NEW YORK — Expulsion wouldn’t derail Rep. George Santos.
The Long Island Republican, facing federal fraud charges, signaled he will run again for his House seat next year if lawmakers successfully expel him from office.
Santos pointed to his own victory last year for a House district won by President Joe Biden in 2020 as a sign of his political strength.
“Could I have won the general election last time? Nobody said I could. But I survived,” Santos told CNN in an interview set to air Sunday.
But that victory came before a flood of scrutiny for Santos. Soon after he won, broad swaths of his biography were found to have been fabricated. But the lawmaker has insisted voters would look past his fraudulent claims.
“People elected me because I said I’d come here to fight the swamp, I’d come here to lower inflation, create more jobs, make life more affordable, and the Commitment to America. That’s why people voted for anybody,” he said. “To say that they voted based on anybody’s biography, I can beg you this. Nobody knew my biography. Nobody opened my biography who voted for me in the campaign.”
Democrats are eagerly eyeing Santos’ district as a potential pickup opportunity next year as they look to re-gain power in the narrowly divided House. Republicans were able to flip a handful of seats — including pivotal districts in New York like Santos’ — that enabled them to win a razor-thin majority. And there’s plenty of candidates ready to run if Santos is ousted.
And beyond biography, Santos’ legal troubles have mounted.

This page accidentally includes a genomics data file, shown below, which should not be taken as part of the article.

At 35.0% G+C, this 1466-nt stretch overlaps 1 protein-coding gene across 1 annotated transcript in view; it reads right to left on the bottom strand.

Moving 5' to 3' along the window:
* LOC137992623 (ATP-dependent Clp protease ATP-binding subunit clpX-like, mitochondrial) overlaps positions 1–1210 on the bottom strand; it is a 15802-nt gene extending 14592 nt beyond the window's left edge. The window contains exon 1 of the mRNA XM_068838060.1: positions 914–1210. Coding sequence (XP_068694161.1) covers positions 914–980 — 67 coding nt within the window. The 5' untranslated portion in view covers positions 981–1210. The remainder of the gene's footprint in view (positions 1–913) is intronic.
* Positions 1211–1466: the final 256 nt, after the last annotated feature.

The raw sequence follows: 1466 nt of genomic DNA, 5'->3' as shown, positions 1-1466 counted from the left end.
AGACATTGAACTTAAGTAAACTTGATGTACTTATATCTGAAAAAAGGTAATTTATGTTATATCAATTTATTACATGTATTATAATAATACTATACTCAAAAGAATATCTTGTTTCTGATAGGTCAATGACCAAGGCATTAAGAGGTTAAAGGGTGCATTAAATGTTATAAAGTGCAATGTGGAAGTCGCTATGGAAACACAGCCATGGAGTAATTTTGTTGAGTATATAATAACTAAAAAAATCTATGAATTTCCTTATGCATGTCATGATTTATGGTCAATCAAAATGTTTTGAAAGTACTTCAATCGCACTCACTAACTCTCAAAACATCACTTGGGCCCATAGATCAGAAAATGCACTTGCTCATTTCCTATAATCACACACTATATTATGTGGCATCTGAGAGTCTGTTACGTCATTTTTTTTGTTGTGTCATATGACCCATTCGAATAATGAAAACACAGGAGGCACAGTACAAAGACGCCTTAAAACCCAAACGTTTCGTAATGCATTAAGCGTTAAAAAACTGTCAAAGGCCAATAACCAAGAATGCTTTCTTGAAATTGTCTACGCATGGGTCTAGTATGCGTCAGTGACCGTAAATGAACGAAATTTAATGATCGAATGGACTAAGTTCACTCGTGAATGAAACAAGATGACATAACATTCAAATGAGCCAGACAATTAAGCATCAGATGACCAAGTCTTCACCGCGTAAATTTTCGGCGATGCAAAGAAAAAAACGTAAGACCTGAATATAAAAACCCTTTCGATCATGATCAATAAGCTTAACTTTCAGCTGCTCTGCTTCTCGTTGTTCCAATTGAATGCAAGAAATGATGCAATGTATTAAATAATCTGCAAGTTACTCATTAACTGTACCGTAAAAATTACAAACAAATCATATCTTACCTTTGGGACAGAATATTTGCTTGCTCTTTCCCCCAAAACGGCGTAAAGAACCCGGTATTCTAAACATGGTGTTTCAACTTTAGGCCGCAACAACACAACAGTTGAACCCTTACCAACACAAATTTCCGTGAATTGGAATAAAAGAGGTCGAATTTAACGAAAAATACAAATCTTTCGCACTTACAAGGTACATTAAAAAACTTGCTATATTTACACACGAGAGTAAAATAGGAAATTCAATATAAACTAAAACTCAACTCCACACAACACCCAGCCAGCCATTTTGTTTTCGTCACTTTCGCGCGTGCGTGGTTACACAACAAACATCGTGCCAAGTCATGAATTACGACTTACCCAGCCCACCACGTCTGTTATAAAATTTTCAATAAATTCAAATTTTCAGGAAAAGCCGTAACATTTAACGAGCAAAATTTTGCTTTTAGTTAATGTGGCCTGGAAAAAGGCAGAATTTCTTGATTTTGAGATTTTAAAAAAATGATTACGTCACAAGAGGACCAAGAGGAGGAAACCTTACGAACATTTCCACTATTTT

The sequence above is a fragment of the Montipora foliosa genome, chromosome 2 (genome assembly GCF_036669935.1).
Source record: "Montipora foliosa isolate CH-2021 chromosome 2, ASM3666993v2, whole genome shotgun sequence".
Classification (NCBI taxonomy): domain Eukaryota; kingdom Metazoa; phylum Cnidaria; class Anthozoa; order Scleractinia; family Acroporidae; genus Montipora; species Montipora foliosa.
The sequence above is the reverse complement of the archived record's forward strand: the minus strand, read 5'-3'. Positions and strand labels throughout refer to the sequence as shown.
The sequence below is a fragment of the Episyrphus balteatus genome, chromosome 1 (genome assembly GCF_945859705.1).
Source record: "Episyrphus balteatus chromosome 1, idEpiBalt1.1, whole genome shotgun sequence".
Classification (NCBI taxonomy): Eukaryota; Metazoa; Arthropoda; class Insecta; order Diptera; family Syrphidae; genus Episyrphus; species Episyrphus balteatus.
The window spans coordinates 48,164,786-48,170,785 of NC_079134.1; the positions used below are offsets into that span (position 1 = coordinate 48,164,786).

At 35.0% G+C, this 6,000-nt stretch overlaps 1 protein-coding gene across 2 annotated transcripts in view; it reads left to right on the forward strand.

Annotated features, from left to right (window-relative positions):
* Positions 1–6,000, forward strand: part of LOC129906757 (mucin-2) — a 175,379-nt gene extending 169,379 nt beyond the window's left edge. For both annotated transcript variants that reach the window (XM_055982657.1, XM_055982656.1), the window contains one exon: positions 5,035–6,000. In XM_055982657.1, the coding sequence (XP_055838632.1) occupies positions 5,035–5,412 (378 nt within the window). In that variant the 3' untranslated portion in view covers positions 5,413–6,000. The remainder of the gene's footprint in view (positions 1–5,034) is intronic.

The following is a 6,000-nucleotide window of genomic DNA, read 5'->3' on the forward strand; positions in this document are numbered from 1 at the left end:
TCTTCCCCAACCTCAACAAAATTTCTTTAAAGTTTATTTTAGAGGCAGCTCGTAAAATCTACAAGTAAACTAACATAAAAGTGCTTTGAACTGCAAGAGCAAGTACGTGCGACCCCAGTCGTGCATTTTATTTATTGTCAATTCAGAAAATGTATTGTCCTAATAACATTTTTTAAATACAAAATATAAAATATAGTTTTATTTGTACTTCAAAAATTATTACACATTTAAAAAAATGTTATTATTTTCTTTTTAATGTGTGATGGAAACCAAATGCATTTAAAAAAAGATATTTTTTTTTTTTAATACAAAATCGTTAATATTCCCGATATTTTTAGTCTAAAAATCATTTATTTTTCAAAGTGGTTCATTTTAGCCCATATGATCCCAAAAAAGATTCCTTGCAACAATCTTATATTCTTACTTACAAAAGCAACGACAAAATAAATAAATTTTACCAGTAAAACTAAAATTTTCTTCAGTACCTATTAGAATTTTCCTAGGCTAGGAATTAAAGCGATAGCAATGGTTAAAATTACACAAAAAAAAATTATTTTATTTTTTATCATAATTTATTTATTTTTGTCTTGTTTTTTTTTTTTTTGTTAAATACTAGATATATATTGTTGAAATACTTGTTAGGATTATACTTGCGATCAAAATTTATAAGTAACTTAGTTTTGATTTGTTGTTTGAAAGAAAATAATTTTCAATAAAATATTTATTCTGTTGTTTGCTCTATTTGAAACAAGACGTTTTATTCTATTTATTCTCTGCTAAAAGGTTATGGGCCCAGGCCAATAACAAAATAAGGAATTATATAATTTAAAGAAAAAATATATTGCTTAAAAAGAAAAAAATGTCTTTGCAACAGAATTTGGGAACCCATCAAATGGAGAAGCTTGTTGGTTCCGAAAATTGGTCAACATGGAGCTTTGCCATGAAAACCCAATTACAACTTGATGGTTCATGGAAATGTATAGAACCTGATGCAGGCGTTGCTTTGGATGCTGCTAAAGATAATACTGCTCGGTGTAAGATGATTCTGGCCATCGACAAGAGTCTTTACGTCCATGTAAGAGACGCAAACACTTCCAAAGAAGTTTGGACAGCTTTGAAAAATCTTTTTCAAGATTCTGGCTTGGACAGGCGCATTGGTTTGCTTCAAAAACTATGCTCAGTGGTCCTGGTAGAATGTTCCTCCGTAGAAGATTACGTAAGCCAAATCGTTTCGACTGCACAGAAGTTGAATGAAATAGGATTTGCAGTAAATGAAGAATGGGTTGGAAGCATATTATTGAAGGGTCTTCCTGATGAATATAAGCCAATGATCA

Federal prosecutors in a 23-count superseding indictment in October accused Santos of stealing credit card information of donors and family members in order to inflate his contributions and loans so he could reach benchmarks for support from national Republicans. He has pleaded not guilty.
Santos’ fellow New York Republicans, meanwhile, want him gone and backed the effort to remove him from office. There is still a House ethics panel investigation of Santos that is being conducted.
An effort backed by his fellow New York Republicans to remove him from office failed to pass in the House earlier this week. The expulsion measure was backed by GOP freshman who have increasingly viewed Santos as an albatross for their own reelection bids next year in what will be pivotal for control of the narrowly divided House. They expected to try again after the ethics panel review is finished.
“I believe we’ll see George Santos in handcuffs standing in front of a judge,” Central New York-area Rep. Brandon Williams told reporters in a virtual news conference Friday. “I believe he has no place in Congress.”